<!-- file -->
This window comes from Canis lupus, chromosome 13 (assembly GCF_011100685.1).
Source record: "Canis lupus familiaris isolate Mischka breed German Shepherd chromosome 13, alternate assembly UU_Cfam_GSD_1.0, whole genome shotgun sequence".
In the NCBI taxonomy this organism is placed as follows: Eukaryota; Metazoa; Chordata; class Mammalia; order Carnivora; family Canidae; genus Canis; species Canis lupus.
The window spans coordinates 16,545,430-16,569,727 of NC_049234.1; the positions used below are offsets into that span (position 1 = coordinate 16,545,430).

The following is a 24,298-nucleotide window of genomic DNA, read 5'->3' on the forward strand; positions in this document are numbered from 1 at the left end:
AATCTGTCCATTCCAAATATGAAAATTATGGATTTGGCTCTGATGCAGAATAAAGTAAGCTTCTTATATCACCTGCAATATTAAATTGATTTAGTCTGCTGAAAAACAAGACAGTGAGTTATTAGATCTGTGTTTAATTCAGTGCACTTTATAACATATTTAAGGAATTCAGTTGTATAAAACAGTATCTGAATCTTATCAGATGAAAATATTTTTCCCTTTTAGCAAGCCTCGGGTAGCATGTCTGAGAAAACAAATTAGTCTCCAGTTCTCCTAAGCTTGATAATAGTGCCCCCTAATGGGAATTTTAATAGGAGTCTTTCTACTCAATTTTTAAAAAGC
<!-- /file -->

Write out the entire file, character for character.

This window comes from Canis lupus, chromosome 13 (assembly GCF_011100685.1).
Source record: "Canis lupus familiaris isolate Mischka breed German Shepherd chromosome 13, alternate assembly UU_Cfam_GSD_1.0, whole genome shotgun sequence".
In the NCBI taxonomy this organism is placed as follows: Eukaryota; Metazoa; Chordata; class Mammalia; order Carnivora; family Canidae; genus Canis; species Canis lupus.
The window spans coordinates 16,545,430-16,569,727 of NC_049234.1; the positions used below are offsets into that span (position 1 = coordinate 16,545,430).

The following is a 24,298-nucleotide window of genomic DNA, read 5'->3' on the forward strand; positions in this document are numbered from 1 at the left end:
AATCTGTCCATTCCAAATATGAAAATTATGGATTTGGCTCTGATGCAGAATAAAGTAAGCTTCTTATATCACCTGCAATATTAAATTGATTTAGTCTGCTGAAAAACAAGACAGTGAGTTATTAGATCTGTGTTTAATTCAGTGCACTTTATAACATATTTAAGGAATTCAGTTGTATAAAACAGTATCTGAATCTTATCAGATGAAAATATTTTTCCCTTTTAGCAAGCCTCGGGTAGCATGTCTGAGAAAACAAATTAGTCTCCAGTTCTCCTAAGCTTGATAATAGTGCCCCCTAATGGGAATTTTAATAGGAGTCTTTCTACTCAATTTTTAAAAAGC